Today’s a good day as any to laugh at some stupid experiences from much earlier on in my career, when I was a freelance web designer. Let’s look at my top three!
#1 – When the In-Ter-Net almost put me In-The-Ground
I’d just pitched a fantastic idea to a top head at one major health organisation and he bought in immediately. Their field workers in remote locations couldn’t relay work data back to HQ due to internet issues. I offered an internet-free solution.
We shook hands and a bigger meeting was arranged for the following week where I would pitch my idea to several other colleagues.
I prepared feverishly for the meeting, editing and re-editing my PPT slides, rehearsing my pitch a gazillion times with my co-developer until he suggested sending me to Dragon’s Den instead.
On the day of the presentation, I bought a massive plan for my internet modem so I could demo our prototype. Smart in my business suit, I was set to take over.
Showtime! I loaded up my laptop in front of like 20 staff with shaky fingers and in a few minutes, delivered the pitch of my life. I saw the approving nods and smiles as I spoke. Then it was time for the demo, and my heart started throwing back flips in my chest.
The room was so quiet you’d hear a silent fart.
I loaded my browser and clicked a button for the demo. Nothing happened.
Clicked again and again; the browser did its whirling thing and brought up a page of fractured codes.
I checked my modem – it was fine. Reloaded the demo – crazy codes. By this time, I could feel geysers of sweat under my suit.
That was when someone remarked lightheartedly: ‘You might need your internet-free solution first.’
Everyone roared with laughter as I willed the ground to open and swallow me up.
The meeting ended abruptly and I went home, burning with embarrassment.
*Later I found out that the location of the meeting – it was in a basement – had affected my connection.*
#2 – Knowledge of Responsiveness = Zero
He heard I was the best website designer around and had a job for me. Fresh from my first HTML/CSS website project at school, I enthusiastically accepted the project with a 30% advance. I worked hard on my laptop for about three days and proudly sent him a link to the finished website afterwards.
A few hours later I received a call. ‘Is that the finished website?’ My client asked with incredulity.
I stared at the phone as though he’d gone mad like:
‘Uh yes sir. Is there an issue?’
He laughed instead. ‘I know I didn’t pay much (in fairness, he’d have realised he paid a lot if he knew yours truly was coding his first commercial website) but this isn’t great.’
He went on to explain issues that I couldn’t see at my end. At some point it occurred to me that he might be trying to avoid paying the rest of his bill. But I told him I’d get back to him on the fixes he wanted. That was the last convo I ever had with him. He stopped responding to my calls or texts.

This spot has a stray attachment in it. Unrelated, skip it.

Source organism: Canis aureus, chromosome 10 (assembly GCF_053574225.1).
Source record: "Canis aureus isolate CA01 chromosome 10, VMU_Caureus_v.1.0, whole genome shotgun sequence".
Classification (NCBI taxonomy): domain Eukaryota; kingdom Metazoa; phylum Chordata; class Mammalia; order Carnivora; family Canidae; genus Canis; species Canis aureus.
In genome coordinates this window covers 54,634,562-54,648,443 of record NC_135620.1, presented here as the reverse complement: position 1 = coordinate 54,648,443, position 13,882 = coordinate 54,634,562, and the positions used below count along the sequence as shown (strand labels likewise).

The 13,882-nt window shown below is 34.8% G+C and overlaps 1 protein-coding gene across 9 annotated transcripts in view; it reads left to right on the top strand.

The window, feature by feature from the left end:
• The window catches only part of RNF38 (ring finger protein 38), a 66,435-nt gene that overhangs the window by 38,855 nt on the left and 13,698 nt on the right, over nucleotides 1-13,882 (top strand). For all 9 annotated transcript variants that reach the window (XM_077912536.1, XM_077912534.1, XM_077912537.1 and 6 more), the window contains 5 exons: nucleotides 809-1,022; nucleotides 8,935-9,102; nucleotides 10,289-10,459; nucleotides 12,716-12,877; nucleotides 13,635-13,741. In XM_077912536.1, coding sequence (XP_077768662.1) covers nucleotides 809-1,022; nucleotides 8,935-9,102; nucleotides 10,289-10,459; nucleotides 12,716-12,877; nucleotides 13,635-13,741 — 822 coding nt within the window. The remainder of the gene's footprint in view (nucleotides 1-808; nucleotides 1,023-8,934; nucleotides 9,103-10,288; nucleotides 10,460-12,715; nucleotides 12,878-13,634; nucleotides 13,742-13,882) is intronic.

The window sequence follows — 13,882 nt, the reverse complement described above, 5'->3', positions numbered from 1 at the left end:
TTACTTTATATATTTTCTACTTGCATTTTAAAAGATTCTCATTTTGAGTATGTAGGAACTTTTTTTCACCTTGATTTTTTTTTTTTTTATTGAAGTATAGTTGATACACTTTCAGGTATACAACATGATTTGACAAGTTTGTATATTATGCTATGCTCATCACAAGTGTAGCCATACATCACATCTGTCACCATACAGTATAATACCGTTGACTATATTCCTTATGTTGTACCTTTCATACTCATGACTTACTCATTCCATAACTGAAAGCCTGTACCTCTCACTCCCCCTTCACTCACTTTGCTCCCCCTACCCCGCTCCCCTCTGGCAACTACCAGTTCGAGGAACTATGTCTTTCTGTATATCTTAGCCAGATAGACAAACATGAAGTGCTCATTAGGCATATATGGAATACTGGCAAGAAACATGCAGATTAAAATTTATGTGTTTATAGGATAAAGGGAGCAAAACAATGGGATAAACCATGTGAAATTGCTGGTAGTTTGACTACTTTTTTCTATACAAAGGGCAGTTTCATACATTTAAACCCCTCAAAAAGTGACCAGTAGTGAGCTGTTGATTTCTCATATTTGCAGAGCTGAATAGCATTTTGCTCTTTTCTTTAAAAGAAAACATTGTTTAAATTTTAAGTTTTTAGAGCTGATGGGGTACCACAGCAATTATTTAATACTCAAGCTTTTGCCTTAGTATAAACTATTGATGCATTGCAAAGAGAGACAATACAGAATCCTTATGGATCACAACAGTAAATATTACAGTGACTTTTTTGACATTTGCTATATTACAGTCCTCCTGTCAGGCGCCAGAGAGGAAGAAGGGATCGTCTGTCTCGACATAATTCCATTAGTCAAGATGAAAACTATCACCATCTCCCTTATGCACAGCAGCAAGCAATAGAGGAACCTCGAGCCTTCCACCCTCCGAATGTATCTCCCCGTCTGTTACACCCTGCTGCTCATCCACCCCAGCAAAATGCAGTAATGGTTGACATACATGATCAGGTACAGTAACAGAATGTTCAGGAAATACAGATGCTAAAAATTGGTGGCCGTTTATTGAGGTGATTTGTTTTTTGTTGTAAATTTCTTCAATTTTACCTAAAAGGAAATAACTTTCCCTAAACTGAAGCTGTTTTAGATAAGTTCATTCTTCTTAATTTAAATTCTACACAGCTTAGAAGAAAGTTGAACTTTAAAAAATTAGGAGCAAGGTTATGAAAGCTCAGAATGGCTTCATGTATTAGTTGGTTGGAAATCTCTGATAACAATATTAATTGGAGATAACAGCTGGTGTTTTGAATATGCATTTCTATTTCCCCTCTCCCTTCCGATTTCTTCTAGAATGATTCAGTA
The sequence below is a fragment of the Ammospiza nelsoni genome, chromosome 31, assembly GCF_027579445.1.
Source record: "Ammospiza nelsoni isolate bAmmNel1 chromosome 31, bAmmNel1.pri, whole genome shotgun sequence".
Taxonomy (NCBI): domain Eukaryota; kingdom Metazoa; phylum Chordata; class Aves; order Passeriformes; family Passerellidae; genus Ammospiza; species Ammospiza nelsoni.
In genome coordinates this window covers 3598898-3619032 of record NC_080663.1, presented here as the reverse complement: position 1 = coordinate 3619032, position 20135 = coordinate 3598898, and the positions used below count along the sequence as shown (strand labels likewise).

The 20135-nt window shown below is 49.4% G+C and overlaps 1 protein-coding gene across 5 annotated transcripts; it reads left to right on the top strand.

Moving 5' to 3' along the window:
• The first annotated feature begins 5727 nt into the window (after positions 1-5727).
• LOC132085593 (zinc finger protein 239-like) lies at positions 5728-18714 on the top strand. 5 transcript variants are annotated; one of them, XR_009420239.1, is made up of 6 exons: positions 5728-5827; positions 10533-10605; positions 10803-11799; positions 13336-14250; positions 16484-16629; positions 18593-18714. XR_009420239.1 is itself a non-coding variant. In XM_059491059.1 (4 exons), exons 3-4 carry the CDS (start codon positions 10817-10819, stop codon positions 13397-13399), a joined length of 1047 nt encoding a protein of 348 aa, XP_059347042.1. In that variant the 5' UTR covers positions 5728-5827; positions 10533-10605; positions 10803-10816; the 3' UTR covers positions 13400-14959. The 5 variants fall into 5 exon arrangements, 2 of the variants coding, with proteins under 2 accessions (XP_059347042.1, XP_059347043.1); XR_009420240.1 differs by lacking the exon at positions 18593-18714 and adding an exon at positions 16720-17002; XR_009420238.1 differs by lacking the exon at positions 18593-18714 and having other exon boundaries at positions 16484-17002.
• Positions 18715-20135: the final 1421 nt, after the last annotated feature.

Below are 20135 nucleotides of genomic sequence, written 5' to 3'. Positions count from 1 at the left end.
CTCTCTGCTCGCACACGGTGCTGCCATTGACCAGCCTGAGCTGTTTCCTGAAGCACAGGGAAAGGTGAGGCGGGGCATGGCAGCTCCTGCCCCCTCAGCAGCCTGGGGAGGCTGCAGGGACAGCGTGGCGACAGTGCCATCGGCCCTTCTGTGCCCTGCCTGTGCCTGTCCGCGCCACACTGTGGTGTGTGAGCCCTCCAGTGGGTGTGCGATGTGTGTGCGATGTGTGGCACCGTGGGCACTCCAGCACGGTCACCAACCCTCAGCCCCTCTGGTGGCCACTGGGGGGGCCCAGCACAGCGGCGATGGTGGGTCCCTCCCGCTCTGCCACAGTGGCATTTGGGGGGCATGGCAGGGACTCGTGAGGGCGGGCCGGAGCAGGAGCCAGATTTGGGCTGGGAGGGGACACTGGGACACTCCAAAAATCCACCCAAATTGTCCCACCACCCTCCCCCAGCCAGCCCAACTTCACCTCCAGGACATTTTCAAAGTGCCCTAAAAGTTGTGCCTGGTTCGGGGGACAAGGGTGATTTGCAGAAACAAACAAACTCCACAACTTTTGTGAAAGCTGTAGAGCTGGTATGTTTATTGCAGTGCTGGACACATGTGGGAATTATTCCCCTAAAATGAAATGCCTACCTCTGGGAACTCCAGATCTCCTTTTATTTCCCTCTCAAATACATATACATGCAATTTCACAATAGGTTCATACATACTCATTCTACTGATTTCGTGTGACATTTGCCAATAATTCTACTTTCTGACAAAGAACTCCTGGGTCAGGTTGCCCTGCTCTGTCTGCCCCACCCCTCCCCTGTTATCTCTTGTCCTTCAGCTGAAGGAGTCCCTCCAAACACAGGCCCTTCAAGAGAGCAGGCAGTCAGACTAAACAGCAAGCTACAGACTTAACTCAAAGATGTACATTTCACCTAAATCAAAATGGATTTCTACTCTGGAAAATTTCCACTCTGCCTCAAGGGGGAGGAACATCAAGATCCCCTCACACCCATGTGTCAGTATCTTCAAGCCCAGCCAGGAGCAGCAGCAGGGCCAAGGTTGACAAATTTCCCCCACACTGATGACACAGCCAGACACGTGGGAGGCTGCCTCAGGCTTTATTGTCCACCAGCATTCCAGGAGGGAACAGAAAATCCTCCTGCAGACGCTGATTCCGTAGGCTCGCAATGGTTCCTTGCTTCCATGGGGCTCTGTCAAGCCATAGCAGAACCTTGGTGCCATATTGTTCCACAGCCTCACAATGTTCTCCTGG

One day, by chance, I happened to check out the website on a desktop PC. Horrors upon horrors! I saw a website that looked like a nuke struck it! Images, text, angles and borders were thrown every which way.
Your boy had just got a rude introduction to the world of website responsiveness.
#3 Backwards better, forward never!
This client asked me to upgrade his existing business website and I obliged. About a week later we were going over the first draft of the website and he kept asking for some weird revisions. ‘Weird’ because you’d be hard pressed to find a client that wants you to revert to a dated feature when you provided its more contemporary upgrade.
I should have seen it coming: a few days later, he called and asked me to restore his old business website as he preferred its design.
I’m a website designer NOT an archaeologist fam!
(Not really a web designer gaffe but is pure gold regardless!)
I’d been working as a web designer on several projects for this big wig (a one-time presidential aspirant in fact) and we were somewhat close at this point. Close enough for him to ask me if I could please park his car properly as he’d stepped out in a hurry.
I obliged him eagerly and went to the car, a sleek beauty. What happened next is the stuff of nightmares. I started the car, and barely tapped the accelerator but this beast dove forward with a life of its own. I barely missed running over a pedestrian.
Terrified, I attempted to reverse the car and it shot backwards towards another vehicle. Ever heard of the Great Screech of Brakes’09? Rumours have it that they heard it as far as Tibet. I was responsible.
I sat paralysed in the car, until a parking lot attendant came and freed me from my embarrassment. As I stepped out from the car, there was my client watching from his office balcony several floors above me. The end.